Blast Off: Are you overtraining?

Sometimes too much exercise can be a bad thing, especially if your workouts are always intense.

Sometimes too much exercise can be a bad thing, especially if your workouts are always intense. Your body needs time to recover in order to perform better at the next workout. If you’re not giving your body a break, you will eventually reach a plateau or, even worse, notice a decline in your strength and endurance. To ensure you’re not over-training your body, always give your body adequate recovery time between tough sessions.

With every workout, your body goes through a cycle of performance. At the very beginning of your workout, your performance levels are at their best. If you are training with the right loads for the right duration, your performance levels should be lower at the end of your session.  After the workout, your body goes into a recovery period — also called compensation — where your performance levels return to normal.  With sufficient recovery, your body will not only compensate, it will supercompensate, during which time your performance will actually increase.

If you do hard workout after hard workout without sufficient recovery time, your body will never have enough time to recover sufficiently to supercompensate, which means you can plateau or decrease performance. To ensure your performance continues to improve over time, organize your workouts systematically over the week to balance stress (high-intensity workouts) with recovery (low-intensity workouts). Ensure that you have at least one full day of full recovery or passive recovery (walking or other low-intensity and low-impact exercise) during the week. Avoid doing two hard workouts back-to-back and try to perform an easy workout the day after your hard workouts.

If you are training too frequently or too intensely, you might be over-training. Signs can include fatigue, insomnia, irritability, weight loss, chronic muscle soreness, loss of appetite, an elevated resting heart rate, decreased performance, delayed recovery time from training, and intolerance to training. If you are experiencing these symptoms, talk to your doctor and determine the best recovery solution. If you are working out five or six days a week, try the following training schedule to ensure your body is getting sufficient recovery time to avoid over-training and improve performance — Sunday: recovery; Monday: hard strength training; Tuesday: easy cardio; Wednesday: moderate strength training; Thursday: moderate cardio; Friday: easy strength; Saturday: low intensity endurance.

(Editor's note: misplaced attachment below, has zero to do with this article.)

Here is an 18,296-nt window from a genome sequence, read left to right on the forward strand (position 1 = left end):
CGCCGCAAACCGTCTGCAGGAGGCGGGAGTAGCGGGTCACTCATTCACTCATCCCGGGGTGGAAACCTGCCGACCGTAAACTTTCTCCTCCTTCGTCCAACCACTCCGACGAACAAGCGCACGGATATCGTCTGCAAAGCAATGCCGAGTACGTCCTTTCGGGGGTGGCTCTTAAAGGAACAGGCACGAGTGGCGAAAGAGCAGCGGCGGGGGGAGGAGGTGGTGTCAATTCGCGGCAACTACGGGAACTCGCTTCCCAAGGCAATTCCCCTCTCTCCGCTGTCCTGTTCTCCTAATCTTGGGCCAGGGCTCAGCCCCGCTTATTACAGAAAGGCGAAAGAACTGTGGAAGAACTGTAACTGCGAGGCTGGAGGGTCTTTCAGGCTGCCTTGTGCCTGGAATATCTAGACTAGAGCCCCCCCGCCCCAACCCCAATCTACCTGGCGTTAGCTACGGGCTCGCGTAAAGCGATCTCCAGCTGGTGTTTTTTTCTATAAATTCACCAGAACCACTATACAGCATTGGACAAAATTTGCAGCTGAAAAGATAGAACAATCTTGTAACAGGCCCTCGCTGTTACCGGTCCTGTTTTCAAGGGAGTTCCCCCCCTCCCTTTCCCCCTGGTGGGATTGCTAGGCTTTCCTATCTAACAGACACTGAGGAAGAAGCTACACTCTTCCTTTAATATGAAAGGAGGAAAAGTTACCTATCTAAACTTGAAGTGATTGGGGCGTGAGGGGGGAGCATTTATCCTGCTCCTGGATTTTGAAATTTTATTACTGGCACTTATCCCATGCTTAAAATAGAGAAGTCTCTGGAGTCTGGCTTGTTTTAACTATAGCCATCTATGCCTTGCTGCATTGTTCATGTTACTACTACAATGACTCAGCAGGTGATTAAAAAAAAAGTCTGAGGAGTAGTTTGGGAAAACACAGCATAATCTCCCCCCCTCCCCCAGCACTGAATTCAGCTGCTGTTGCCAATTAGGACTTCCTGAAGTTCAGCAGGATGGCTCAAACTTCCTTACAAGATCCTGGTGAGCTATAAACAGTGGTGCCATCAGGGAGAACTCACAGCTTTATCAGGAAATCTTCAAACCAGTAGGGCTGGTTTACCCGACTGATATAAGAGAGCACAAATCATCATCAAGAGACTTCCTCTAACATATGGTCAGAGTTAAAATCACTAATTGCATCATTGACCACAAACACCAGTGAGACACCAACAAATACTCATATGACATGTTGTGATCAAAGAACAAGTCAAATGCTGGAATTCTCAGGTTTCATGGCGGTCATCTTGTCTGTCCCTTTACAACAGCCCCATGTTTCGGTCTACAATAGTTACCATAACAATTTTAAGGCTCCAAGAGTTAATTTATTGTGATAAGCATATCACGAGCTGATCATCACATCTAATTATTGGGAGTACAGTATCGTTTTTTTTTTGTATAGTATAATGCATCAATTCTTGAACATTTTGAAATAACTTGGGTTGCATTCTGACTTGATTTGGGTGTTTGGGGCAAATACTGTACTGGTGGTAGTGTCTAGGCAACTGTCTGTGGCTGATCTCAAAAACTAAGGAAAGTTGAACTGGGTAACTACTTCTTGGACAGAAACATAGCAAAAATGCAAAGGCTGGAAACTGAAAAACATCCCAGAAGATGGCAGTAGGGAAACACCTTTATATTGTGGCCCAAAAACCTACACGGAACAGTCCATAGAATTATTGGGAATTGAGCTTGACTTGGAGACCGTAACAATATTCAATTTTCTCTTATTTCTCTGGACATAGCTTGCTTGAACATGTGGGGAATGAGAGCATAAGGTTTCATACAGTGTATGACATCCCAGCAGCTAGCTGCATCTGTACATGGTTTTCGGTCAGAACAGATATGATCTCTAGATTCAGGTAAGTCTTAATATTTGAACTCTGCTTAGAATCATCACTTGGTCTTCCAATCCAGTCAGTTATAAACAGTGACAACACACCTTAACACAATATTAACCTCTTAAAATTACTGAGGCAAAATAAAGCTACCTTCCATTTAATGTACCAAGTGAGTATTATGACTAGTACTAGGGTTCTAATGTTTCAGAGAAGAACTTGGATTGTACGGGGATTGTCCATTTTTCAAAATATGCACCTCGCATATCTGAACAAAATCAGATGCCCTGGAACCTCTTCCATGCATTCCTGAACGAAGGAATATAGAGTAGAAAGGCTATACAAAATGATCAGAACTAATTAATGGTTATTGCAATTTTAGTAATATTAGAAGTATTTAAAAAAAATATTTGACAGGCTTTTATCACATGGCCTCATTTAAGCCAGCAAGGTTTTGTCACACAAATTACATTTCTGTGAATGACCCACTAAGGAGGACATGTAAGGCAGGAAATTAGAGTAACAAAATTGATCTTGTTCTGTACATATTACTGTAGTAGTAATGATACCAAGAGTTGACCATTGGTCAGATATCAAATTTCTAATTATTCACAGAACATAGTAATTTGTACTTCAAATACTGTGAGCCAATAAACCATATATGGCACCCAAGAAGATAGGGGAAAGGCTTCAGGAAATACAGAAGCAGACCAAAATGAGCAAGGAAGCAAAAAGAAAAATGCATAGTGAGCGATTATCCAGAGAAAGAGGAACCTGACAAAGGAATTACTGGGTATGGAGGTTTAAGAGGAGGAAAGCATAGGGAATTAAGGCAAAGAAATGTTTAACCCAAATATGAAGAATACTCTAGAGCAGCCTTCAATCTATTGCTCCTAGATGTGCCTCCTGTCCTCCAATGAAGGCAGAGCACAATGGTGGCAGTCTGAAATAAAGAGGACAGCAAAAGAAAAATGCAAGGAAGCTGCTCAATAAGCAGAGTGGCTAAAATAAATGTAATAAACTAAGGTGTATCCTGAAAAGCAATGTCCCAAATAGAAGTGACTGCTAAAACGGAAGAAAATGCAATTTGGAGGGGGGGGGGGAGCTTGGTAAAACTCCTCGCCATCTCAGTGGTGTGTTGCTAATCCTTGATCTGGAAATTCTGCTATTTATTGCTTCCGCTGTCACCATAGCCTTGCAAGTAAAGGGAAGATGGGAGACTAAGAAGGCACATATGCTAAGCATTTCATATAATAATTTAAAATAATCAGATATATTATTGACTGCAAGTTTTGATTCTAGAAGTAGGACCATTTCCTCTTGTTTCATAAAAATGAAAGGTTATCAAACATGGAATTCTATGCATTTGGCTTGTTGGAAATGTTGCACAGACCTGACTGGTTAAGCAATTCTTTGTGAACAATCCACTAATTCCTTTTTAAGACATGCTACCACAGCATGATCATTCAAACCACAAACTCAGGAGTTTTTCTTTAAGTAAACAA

Remember, more is not always better. To avoid over-training, alternate between easy and hard workouts, listen to your body, ensure adequate rest, focus on proper nutrition and cross-train to ensure you aren’t always using the same muscle groups. If you need help organizing your training schedule, Fitness 4 Life personal trainers can provide you with a workout calendar to maximize your results. For more information, visit our website at www.fitness4life.tv or contact Kate at 250-688-0221 or Hayley at 250-688-0024.

— Jill Andrews, Hayley Wilson and Kate Atkinson

 

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